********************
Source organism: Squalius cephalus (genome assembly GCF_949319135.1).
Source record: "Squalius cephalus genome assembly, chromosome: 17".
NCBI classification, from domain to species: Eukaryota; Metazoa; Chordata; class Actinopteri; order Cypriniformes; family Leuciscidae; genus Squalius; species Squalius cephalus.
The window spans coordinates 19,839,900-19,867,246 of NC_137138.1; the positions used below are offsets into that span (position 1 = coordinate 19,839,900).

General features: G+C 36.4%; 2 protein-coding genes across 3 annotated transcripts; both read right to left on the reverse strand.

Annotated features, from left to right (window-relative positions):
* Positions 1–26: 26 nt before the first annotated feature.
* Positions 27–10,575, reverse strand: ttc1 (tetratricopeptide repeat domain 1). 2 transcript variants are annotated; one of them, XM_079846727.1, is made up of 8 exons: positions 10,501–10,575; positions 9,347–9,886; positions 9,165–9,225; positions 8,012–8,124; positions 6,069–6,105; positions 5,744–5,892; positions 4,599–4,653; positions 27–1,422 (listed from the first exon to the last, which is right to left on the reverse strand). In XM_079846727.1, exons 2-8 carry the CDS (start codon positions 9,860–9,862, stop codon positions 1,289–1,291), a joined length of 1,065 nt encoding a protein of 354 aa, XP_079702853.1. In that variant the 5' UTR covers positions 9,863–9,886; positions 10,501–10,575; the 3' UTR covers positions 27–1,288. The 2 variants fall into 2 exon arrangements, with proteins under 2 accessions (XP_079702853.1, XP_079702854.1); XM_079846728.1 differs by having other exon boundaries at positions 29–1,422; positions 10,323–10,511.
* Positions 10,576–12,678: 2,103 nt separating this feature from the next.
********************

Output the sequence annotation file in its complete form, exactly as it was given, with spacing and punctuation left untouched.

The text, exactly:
Source organism: Squalius cephalus (genome assembly GCF_949319135.1).
Source record: "Squalius cephalus genome assembly, chromosome: 17".
NCBI classification, from domain to species: Eukaryota; Metazoa; Chordata; class Actinopteri; order Cypriniformes; family Leuciscidae; genus Squalius; species Squalius cephalus.
The window spans coordinates 19,839,900-19,867,246 of NC_137138.1; the positions used below are offsets into that span (position 1 = coordinate 19,839,900).

General features: G+C 36.4%; 2 protein-coding genes across 3 annotated transcripts; both read right to left on the reverse strand.

Annotated features, from left to right (window-relative positions):
* Positions 1–26: 26 nt before the first annotated feature.
* Positions 27–10,575, reverse strand: ttc1 (tetratricopeptide repeat domain 1). 2 transcript variants are annotated; one of them, XM_079846727.1, is made up of 8 exons: positions 10,501–10,575; positions 9,347–9,886; positions 9,165–9,225; positions 8,012–8,124; positions 6,069–6,105; positions 5,744–5,892; positions 4,599–4,653; positions 27–1,422 (listed from the first exon to the last, which is right to left on the reverse strand). In XM_079846727.1, exons 2-8 carry the CDS (start codon positions 9,860–9,862, stop codon positions 1,289–1,291), a joined length of 1,065 nt encoding a protein of 354 aa, XP_079702853.1. In that variant the 5' UTR covers positions 9,863–9,886; positions 10,501–10,575; the 3' UTR covers positions 27–1,288. The 2 variants fall into 2 exon arrangements, with proteins under 2 accessions (XP_079702853.1, XP_079702854.1); XM_079846728.1 differs by having other exon boundaries at positions 29–1,422; positions 10,323–10,511.
* Positions 10,576–12,678: 2,103 nt separating this feature from the next.